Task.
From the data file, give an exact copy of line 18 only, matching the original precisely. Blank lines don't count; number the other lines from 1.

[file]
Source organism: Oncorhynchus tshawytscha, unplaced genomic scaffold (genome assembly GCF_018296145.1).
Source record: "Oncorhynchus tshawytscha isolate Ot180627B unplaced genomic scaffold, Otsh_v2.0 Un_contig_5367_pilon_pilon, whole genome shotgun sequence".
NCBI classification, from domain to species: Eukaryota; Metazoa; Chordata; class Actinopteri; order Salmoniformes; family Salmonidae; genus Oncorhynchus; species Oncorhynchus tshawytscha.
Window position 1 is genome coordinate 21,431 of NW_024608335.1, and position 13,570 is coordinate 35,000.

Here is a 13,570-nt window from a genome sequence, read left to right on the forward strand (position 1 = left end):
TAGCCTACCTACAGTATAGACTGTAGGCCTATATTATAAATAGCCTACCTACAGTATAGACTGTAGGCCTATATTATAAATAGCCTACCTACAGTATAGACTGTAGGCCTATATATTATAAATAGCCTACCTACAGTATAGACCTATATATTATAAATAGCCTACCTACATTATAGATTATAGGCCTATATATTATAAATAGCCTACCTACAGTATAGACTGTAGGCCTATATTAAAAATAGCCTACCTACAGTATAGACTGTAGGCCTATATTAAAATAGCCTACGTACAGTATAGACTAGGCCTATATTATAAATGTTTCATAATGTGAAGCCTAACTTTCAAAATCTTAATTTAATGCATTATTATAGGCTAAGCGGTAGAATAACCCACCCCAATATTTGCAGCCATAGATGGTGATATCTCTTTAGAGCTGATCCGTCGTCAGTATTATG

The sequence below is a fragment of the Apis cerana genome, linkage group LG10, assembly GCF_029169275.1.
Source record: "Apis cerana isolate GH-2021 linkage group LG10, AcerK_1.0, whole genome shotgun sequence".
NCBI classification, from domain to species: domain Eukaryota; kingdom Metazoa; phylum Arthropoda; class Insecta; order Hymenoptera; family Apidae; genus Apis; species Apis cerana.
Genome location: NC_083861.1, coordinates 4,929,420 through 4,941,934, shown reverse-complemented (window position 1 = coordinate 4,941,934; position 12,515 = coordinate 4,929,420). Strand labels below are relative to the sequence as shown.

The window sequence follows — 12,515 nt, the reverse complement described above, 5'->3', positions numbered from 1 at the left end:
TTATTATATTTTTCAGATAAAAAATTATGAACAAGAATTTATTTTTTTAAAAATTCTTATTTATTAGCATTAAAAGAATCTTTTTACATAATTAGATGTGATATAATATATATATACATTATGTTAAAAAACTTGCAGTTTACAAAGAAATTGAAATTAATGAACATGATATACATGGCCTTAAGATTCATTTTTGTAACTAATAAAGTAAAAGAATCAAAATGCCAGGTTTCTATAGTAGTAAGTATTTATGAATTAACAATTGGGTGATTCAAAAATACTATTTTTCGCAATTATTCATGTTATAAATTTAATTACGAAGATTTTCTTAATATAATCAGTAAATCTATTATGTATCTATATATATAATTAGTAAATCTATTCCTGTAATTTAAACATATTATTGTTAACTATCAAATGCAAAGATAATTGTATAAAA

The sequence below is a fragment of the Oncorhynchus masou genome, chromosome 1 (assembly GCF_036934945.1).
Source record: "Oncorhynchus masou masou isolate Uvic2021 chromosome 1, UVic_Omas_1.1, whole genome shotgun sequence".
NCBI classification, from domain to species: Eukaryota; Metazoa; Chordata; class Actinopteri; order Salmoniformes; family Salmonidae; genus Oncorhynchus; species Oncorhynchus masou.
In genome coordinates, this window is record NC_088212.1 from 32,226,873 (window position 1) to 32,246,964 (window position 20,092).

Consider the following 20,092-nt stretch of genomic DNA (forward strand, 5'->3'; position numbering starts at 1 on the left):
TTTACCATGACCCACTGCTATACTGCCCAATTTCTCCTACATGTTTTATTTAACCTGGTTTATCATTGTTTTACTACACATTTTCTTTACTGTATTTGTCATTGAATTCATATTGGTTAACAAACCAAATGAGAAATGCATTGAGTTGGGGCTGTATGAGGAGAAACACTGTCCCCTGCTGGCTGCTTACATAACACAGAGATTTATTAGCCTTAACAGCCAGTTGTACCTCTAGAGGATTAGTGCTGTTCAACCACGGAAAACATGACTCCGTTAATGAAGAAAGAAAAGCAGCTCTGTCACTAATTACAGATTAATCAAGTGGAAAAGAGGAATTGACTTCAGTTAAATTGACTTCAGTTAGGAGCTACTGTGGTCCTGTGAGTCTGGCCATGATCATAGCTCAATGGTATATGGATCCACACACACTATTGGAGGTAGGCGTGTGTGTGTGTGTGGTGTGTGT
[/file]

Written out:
TTTACCATGACCCACTGCTATACTGCCCAATTTCTCCTACATGTTTTATTTAACCTGGTTTATCATTGTTTTACTACACATTTTCTTTACTGTATTTGTCATTGAATTCATATTGGTTAACAAACCAAATGAGAAATGCATTGAGTTGGGGCTGTATGAGGAGAAACACTGTCCCCTGCTGGCTGCTTACATAACACAGAGATTTATTAGCCTTAACAGCCAGTTGTACCTCTAGAGGATTAGTGCTGTTCAACCACGGAAAACATGACTCCGTTAATGAAGAAAGAAAAGCAGCTCTGTCACTAATTACAGATTAATCAAGTGGAAAAGAGGAATTGACTTCAGTTAAATTGACTTCAGTTAGGAGCTACTGTGGTCCTGTGAGTCTGGCCATGATCATAGCTCAATGGTATATGGATCCACACACACTATTGGAGGTAGGCGTGTGTGTGTGTGTGGTGTGTGT